I would suggest that when we look at a retailer such as Burberry, with its focus on fashion and luxury it becomes even more challenging and interesting. Why?

Well fashion immediately raises issues about the attitudes and perceptions of the target market to the product offering. Fashion can be ephemeral: it does not have the long-lasting impact that other more traditional brand tend to have. Although it can be argued that this is not the case with Burberry, which has lasted since the middle of the nineteenth century. The creative and design challenges are arguably difficult to address with full confidence. Can you teach creativity? In the fashion retail sector it is critical to attract the right people to run the business. However someone who has a proven track record of running a traditional business may lack the necessary empathy or “feel” for what constitutes fashion and what is appropriate for a well-established luxury brand.

Let’s briefly consider how Burberry has addressed this issue.

In July 2016 Burberry replaced Christopher Bailey with Marco Gobbetti, who was previously the CEO of the French luxury brand, Celine. Bailey moves to the position of President and retains his position as the Chief Creative Officer of the company. Both of them will report directly to John Peace: the Chairman.

Arguably the decline cannot be attributed directly to the work of Bailey. The macro-economic vagaries of key markets would have happened anyway. However as is the case most notably with football managers, the “buck stops with them”. Fashion retailing, like sports is a “results business” and someone has to carry the can for poor performance.

In this revamped organisational change, Bailey will be allowed to continue with his focus and expertise on issues such as brand development and overall creative design. Gobbetti will focus on the overall issue of strategy and corporate culture. Gobbetti has proved himself as someone who has delivered in luxury fashion with the overall performance of Celine during an eight year period with them. He brings his overall expertise in strategy development to Burberry and arguably frees up Bailey to concentrate on what he has been good at; namely design and creativity.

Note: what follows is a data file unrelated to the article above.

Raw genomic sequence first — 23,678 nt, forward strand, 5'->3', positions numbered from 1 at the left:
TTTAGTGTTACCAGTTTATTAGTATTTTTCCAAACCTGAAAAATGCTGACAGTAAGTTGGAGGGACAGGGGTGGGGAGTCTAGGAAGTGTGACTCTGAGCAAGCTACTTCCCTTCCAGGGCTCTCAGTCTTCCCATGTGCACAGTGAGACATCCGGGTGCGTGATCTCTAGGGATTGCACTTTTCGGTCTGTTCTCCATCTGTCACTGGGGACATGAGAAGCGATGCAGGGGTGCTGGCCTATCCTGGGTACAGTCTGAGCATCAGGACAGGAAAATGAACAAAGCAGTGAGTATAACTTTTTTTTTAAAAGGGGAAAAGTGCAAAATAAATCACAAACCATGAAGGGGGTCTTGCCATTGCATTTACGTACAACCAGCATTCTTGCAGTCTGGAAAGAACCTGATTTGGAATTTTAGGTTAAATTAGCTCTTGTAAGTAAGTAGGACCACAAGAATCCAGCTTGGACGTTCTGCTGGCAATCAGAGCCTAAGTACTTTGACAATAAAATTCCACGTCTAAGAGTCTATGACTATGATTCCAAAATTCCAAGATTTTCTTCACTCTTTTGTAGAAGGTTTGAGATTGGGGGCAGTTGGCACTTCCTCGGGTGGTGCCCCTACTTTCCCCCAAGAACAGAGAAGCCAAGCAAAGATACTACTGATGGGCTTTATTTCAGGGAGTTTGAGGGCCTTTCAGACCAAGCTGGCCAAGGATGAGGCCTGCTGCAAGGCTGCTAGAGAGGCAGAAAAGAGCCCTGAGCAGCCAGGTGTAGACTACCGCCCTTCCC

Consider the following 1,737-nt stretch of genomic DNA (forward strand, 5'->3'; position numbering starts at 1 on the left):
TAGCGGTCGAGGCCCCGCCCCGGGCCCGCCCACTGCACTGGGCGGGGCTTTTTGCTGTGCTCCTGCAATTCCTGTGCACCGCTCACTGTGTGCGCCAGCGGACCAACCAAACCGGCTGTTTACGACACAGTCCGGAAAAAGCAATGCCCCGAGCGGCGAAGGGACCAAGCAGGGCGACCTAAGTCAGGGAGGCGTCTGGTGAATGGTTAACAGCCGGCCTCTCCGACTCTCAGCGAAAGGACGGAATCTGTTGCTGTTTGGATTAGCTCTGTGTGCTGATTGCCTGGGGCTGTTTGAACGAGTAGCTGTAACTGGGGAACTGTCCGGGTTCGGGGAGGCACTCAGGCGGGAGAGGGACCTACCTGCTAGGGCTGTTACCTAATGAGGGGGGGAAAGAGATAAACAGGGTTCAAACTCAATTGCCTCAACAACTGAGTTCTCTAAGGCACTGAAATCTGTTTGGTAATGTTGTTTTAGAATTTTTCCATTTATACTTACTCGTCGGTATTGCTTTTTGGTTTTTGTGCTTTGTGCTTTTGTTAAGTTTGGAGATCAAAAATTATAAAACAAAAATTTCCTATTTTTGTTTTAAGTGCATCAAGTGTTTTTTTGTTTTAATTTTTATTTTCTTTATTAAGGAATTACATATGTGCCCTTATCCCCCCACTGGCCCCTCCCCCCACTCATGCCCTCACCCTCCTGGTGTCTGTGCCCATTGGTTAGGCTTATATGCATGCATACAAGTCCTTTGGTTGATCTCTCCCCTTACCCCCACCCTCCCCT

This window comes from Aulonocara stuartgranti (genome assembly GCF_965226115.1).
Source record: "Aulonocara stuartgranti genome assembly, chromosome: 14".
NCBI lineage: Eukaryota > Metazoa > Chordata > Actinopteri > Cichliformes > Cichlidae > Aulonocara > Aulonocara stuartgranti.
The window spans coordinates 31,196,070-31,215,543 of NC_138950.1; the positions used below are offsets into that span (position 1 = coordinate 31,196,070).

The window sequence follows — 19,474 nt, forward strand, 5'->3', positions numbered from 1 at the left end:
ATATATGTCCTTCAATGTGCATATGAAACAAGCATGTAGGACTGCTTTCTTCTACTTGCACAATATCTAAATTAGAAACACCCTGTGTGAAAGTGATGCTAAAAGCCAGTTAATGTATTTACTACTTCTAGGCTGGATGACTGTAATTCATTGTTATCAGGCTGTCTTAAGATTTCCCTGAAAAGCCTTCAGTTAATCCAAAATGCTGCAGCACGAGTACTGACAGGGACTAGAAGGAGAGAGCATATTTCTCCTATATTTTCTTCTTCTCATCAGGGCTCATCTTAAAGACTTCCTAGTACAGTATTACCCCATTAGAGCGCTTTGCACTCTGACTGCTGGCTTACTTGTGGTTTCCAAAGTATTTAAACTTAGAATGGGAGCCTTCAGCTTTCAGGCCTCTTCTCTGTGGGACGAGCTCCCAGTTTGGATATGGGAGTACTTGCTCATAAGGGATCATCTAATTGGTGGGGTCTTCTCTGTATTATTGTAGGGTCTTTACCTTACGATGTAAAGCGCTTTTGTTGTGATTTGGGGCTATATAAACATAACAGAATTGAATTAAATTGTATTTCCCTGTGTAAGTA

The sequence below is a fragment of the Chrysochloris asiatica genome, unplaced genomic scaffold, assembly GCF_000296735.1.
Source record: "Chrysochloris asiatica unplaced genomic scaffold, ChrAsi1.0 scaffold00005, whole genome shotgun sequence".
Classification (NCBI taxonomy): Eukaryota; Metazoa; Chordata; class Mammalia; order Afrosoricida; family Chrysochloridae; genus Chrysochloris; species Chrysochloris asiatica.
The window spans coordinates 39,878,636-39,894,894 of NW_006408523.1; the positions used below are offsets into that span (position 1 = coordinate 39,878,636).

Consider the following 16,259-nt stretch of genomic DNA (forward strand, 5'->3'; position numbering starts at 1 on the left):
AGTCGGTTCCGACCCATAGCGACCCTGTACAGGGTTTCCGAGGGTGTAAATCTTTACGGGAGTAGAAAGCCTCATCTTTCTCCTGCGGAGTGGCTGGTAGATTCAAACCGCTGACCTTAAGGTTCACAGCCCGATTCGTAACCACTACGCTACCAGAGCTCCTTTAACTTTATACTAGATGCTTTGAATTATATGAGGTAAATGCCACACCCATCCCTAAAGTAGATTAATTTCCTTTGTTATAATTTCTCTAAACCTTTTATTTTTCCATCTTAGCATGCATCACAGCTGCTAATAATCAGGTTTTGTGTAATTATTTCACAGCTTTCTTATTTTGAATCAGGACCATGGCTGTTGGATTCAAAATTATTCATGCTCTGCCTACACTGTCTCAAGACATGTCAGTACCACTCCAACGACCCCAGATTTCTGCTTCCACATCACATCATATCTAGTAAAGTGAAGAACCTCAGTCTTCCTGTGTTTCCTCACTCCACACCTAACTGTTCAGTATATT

It can be argued this merging of talents should generate a synergy that ultimately can lead to improved performance in sales and profitability across Burberry. The old adage of “2+2=5” applies. Or does it?

The cynic in me suggests otherwise. We would appear to have two strong personalities coming together with particular views about the way the business should run. Bailey has had a lot of success up to the recession in key markets and the overall drop in sales and profitability. Has he been “shoved upstairs”, like a successful football manager that a club is reluctant to get rid of? Creative people tend to have big egos and are difficult to work with.

Companies like Burberry come under pressure from shareholders when profits fall. To some extent, personnel changes are inevitable, like the case of football management.

When Peace made Bailey chief executive in 2013, he provide him with a very generous remuneration package which was subsequently heavily criticised by shareholders. Part of it included a retention bonus to be spread out over2015 – 2018, irrespective of how the company performed. The new deal predictably has been reduced and is heavily performance-driven.

It will be interesting to see how the new management structure might work. Will we see some synergy or will we encounter ongoing battles between the individuals? Let’s wait and see (hic)